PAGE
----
If you’re shooting for a special occasion, like a wedding, remember that in every church, noise travels easily. The acoustics of a church make it so that a priest can still be heard, even if they’re not wearing a microphone. So, if you’re shuffling around or if you’re taking photos, you might disturb those who are attending the ceremony. Make sure that when you’re moving about or taking photos, you do so, as discreetly as possible. Try not to draw attention to yourself, and be as quiet as possible, if not for the sake of the ceremony, then because you’re in a sacred space. Remember, churches are places of worship and require a good deal of respect, so be as quiet as you possibly can.
As mentioned before, churches are built so that the priest’s voice can be amplified, for those congregation members at the back of the church. Use recording microphones when filming, so that the echo, and the murmuring effect that your camera’s footage captures won’t affect your video’s final edit. If you don’t, then it will be very difficult to hear what the priest is saying, or what your actors are saying, when you put it through postproduction. You’ll need specialised equipment to separate the audio from the echo, and even then, it still won’t be very clear. So, make sure that whomever you’re filming, they have microphones on them. It’ll save you time and effort when you’re editing your videos.
Use The Right Software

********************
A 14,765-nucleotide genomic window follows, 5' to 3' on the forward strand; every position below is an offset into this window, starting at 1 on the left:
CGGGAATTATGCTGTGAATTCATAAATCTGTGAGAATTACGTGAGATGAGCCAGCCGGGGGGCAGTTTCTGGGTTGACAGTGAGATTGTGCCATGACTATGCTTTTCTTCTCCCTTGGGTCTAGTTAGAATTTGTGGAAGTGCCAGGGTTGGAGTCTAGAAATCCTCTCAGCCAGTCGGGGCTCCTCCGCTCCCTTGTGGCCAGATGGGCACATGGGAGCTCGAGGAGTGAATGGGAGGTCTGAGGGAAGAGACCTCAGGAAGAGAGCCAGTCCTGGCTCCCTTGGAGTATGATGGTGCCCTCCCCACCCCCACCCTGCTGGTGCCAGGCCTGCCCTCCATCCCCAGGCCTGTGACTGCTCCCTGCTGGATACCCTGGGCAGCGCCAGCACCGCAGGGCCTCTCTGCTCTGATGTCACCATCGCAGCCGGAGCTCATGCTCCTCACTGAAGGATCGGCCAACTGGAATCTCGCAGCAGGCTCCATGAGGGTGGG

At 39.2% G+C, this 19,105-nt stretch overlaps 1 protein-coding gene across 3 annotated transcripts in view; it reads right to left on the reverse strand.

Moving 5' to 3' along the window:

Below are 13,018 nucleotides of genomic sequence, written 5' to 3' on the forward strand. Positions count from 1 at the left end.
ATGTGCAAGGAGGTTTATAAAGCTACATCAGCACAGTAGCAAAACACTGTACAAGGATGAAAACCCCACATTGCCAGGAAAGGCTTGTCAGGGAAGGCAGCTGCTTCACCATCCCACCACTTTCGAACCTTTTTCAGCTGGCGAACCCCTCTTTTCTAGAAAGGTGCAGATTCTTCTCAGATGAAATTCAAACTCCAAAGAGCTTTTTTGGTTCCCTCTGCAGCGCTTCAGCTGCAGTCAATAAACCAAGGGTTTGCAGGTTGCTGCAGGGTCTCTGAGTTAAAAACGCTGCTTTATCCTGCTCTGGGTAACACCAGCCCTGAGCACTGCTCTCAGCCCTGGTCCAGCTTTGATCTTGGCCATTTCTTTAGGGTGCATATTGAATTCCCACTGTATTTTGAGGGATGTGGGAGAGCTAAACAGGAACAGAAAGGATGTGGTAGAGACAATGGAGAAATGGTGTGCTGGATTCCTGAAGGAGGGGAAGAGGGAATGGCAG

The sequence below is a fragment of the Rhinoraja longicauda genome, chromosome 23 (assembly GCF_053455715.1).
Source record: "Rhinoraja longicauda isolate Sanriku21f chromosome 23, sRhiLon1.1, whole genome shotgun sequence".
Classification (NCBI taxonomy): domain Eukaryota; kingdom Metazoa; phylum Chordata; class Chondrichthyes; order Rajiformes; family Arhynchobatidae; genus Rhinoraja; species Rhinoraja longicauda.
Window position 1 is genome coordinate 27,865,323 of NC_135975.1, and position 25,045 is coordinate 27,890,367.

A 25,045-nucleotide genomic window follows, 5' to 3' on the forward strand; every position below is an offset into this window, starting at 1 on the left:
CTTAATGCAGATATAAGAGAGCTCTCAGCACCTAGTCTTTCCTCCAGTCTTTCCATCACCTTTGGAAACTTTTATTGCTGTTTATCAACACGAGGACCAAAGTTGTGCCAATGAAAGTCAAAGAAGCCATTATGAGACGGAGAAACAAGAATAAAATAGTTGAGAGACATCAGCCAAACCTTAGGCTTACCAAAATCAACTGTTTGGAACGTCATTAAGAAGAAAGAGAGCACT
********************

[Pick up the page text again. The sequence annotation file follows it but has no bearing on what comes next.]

Finally, when you’re editing your video, remember to use the right video editing software. Depending on what type of video you’re making, you’ll need specialist equipment, especially if you’re using special animations, text, and visual effects. Not every video editing software can accommodate these effects, and while it might seem useful to use online editing software, they are not always well equipped for a specialised video.
For example, if you’re editing a themed wedding video, you don’t want to use any available visual template, you’ll need to create and imitate the theme of the wedding. Thus, you’ll need software technology like Adobe After Effects, or Adobe Animate. So, make sure you have the right applications and software to edit your videos.
Be Smart, Use Professionals
If in doubt, always trust professional advice. Whether it’s from the church officials themselves, or if you’re hiring a video production crew, trust their opinions and observations, because they’ve all had some experience when it comes to filming in churches, even if it’s for a wedding highlights video. Listen to what they have to say so that when your footage hits the editor’s desk, it’ll be easier to edit. There won’t be any need to fix anything, especially the audio, because you’ve come well prepared.
Here at Cut Pro Media, we can ensure that your footage and audio recordings will definitely be put to good use and that you walk away with the best video edit your footage and recordings can offer. And even if you don’t have audio recordings, we will do our very best to edit your footage, so that you can walk out with a high-quality video edit.